This breeds resentment among taxpayers. In a 2005 paper, Hanson analyzed how the size of the undocumented population and its use of public assistance affected attitudes toward immigration. He found that among low-skilled workers, opposition to immigration stemmed mainly from the competitive threat posed by the newcomers. Among high-skilled, better-educated employees, however, opposition was strongest in states with both high numbers of immigrants and relatively generous social services. What worried them most, in other words, was the fiscal burden of immigration. That conclusion was reinforced by another finding: that their opposition appeared to soften when that fiscal burden decreased, as occurred with welfare reform in the 1990s, which curbed immigrants’ access to certain benefits.
Beyond these economic rationales for anti-immigrant views, there’s a demographic one as well. Illegal immigrants used to be clustered in a handful of big states, like California, Texas, and New York. But in the 1990s, they began dispersing en masse, chasing jobs in the remote reaches of the country. As a result, California’s share of the undocumented population dropped from 42 percent in 1990 to 22 percent in 2008, according to the Pew Hispanic Center. A group of 28 fast-growing states, such as North Carolina and Georgia, more than doubled their share, from 14 percent in 1990 to 32 percent in 2008. Natives in those areas had barely any experience with undocumented immigrants, and they felt overwhelmed by the sudden change. The once distant debate over illegal immigration was now bubbling up in the heart of their communities.
In a new book, “Brokered Boundaries,” Douglas Massey and Magaly Sánchez cite research showing that such rapid demographic change tends to trigger anti-immigrant sentiment when it gets entangled in inflammatory political rhetoric. They argue that in the past several decades, a “Latino threat narrative” has come to dominate political and media discourse. In the 1980s, President Ronald Reagan began framing immigration as an issue of “national security,” they write. In the 1990s, the image of the immigrant-as-freeloader gained wide circulation. And in the 2000s, there was Lou Dobbs, railing against an “invasion of illegal aliens” that waged “war on the middle class.” “The majority of Americans are more ambivalent than hostile [to undocumented immigration],” says Massey, a professor at Princeton. But “the hostile part can be mobilized from time to time,” by what he calls “anti-immigrant entrepreneurs.”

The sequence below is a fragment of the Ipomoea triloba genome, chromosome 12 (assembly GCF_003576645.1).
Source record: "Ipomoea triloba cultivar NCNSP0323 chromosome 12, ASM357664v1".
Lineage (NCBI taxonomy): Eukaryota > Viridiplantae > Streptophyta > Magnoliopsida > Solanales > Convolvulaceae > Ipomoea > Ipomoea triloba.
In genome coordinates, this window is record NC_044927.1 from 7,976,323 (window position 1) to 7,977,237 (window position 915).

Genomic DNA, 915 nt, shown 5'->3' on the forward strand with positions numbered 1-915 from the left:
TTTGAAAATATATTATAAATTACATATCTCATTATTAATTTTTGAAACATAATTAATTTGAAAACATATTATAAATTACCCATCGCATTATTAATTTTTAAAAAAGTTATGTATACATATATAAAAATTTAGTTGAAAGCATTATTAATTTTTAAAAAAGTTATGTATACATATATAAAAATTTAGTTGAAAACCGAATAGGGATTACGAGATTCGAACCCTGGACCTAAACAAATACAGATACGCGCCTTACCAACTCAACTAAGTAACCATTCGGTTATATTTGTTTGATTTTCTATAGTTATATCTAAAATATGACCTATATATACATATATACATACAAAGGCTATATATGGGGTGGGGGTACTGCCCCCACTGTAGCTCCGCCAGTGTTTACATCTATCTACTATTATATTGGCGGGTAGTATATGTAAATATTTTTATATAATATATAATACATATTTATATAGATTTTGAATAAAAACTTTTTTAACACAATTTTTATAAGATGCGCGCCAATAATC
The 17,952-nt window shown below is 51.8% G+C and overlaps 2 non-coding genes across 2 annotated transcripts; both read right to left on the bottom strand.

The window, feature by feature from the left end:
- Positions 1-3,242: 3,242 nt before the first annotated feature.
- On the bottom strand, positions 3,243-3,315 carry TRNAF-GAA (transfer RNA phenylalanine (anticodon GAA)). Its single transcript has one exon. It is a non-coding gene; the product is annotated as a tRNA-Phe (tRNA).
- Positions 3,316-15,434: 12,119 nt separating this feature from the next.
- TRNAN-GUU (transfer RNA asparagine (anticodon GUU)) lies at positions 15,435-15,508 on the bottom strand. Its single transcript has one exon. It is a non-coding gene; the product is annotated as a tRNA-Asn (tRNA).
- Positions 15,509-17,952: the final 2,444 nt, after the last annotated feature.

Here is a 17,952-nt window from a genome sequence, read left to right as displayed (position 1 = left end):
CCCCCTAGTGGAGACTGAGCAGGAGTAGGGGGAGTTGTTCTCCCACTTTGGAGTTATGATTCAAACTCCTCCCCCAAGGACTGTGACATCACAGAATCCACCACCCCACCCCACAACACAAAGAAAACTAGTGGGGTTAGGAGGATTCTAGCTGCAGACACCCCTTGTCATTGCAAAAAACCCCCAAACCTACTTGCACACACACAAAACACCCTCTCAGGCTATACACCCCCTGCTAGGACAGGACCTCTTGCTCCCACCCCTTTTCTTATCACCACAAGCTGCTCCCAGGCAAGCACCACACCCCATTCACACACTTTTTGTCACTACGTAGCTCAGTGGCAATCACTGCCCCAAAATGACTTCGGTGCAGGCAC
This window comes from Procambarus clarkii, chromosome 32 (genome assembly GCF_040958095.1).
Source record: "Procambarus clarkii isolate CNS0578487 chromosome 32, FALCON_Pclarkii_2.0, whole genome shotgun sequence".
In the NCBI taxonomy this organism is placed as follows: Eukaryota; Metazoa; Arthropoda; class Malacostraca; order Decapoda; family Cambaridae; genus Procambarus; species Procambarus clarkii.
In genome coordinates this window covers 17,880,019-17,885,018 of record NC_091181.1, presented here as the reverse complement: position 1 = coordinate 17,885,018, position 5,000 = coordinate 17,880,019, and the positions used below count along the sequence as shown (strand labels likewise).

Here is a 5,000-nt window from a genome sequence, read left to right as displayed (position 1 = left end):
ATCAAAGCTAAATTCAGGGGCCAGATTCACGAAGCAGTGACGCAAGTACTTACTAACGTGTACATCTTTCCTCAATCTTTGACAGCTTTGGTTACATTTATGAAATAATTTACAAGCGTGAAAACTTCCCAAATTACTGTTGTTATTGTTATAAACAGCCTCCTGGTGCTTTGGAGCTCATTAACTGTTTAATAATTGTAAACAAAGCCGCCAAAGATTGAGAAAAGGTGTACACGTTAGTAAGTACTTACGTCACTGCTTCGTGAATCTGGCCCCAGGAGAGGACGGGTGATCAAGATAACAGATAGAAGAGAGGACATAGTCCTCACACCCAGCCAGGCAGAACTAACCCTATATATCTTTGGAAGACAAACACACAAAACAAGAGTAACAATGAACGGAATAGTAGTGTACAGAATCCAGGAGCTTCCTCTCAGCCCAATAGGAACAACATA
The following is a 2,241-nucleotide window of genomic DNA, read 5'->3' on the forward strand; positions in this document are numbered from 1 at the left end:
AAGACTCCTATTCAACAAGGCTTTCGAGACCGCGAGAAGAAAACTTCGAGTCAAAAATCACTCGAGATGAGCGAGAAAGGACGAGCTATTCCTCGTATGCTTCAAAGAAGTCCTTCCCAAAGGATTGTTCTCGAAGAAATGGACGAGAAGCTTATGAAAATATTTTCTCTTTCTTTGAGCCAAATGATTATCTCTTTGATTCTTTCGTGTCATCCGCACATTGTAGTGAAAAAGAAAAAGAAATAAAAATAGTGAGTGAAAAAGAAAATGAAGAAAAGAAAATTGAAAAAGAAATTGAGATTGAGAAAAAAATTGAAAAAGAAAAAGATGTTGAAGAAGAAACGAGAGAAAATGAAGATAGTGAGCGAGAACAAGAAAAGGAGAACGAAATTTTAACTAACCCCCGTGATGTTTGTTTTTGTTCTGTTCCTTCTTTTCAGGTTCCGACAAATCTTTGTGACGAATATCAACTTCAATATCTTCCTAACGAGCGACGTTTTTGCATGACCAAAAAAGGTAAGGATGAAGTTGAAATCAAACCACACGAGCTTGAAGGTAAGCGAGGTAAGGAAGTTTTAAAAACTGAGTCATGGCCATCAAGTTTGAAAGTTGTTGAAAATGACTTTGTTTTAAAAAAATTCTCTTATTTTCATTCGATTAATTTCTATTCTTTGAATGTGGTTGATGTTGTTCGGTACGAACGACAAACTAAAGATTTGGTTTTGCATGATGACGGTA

The irony is that for all the overexcited debate, the net effect of immigration is minimal (about a one tenth of 1 percent gain in gross domestic product, according to Hanson). Even for those most acutely affected—say, low-skilled workers, or California residents—the impact isn’t all that dramatic. “The shrill voices have tended to dominate our perceptions,” says Daniel Tichenor, a political science professor at the University of Oregon. “But when all those factors are put together and the economists crunch the numbers, it ends up being a net positive, but a small one.” Too bad most people don’t realize it.